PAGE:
Worst-Case Scenarios

Kevin Nguyen experiences terror at 500 feet and dropping, with a stiff crosswind.

I‘m in the flight deck (the preferred term for cockpit) of a Boeing 737. The view is more exciting when you’re hunched behind the pilots’ seats. As the plane takes off from Juneau International Airport, I grip the wall and crouch down to keep my balance. It’s less comfortable than the passenger seats, but to see the the dozens of buttons, switches, and monitors of the flight deck firsthand is as intriguing as it is intimidating.

We’ve only been airborne a minute when the left engine catches fire. The aircraft trembles, and I see red warning lights flash on the engine monitor.

“I knew it,” the captain says.

This isn’t the kind of blip you hear when you get a Windows error; the alarm is screeching. The air traffic control tower pipes in through the radio.

“Flight 62, come in.”

“Yeah, what?” the captain answers.

“It looks like you’ve got fire on the left side–”

“No shit. We’re coming back to land.”

The co-pilot rifles through a flight manual, holding the booklet up to the small reading light above his seat. He spits out a handful of procedures in aeronautic jargon, and the captain flips the appropriate switches. The automatic controls for the trim spin and click.

We come in for a landing, but just before we touch down, a strong crosswind blasts us sideways. The engine fire has melted through the hydraulics, and the brakes on the landing gear lock up. The plane skids across the tarmac and spins 180 degrees.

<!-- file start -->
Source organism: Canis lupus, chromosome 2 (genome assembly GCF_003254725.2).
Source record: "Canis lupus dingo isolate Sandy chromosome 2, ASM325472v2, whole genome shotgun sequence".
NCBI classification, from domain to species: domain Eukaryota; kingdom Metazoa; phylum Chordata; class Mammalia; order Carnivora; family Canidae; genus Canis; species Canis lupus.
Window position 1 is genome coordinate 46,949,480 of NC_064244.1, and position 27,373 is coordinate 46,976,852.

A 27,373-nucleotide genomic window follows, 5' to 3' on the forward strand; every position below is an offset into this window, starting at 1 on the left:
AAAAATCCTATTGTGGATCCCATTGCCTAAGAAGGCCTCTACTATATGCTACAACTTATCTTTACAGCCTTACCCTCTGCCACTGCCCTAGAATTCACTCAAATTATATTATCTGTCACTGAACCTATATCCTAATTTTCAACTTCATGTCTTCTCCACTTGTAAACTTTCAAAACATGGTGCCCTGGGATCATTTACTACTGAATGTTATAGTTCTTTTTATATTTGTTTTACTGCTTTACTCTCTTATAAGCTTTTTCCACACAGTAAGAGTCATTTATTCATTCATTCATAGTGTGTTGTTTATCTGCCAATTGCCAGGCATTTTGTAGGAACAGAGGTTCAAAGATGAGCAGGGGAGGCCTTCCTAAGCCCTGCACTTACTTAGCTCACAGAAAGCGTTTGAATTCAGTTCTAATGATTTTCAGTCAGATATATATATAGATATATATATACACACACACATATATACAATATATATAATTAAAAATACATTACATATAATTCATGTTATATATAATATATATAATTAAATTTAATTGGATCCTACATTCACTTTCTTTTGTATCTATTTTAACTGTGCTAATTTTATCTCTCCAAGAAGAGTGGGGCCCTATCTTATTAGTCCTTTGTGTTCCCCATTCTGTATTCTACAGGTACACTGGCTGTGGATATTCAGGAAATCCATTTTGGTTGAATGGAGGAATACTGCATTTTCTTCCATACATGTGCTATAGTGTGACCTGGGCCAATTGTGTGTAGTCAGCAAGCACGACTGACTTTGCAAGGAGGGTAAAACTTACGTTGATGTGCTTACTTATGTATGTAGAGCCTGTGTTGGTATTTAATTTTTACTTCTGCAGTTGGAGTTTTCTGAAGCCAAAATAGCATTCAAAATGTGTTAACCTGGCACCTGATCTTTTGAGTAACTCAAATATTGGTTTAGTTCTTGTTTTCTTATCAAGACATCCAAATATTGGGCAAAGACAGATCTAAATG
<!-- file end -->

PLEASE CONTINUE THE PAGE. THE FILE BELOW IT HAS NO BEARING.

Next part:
Reset.


You don’t say no when someone invites you into a $30 million flight simulator. At nearly the price of a real Boeing 737, Don calls it “the world’s most expensive video game.”

The machine itself is a giant metal box, mounted on hydraulic actuators to simulate aircraft movement.

From inside, the experience is impressive in its conviction. The interior contains the entirety of the flight deck, with every single meter and button accurately replicated. No detail is spared. There’s even a hand-held fire extinguisher behind the co-pilot’s seat.

Scott flies captain, with Kenny as his co-pilot. They are fleet captains trying out a set of new training scenarios before pilots come in for recurrent training. This testing procedure is called a first-look maneuver. Every year, pilots spend time in both the classroom and simulator. They face computer-simulated Murphy’s Law, and they don’t continue flying until they pass. Doctors don’t see this much recurrent training. With hundreds of pilots on staff, Scott and Kenny are testing the program for difficulty and time efficiency.

John is in back, seated beside a touch-screen computer monitor that allows him to adjust the situation on the fly. He can manipulate the plane’s position and a handful of weather conditions like wind, precipitation, and fog. John can also program various mechanical problems. His job is to act as the instructor, making sure the scenario inputs work, and to double as air traffic control.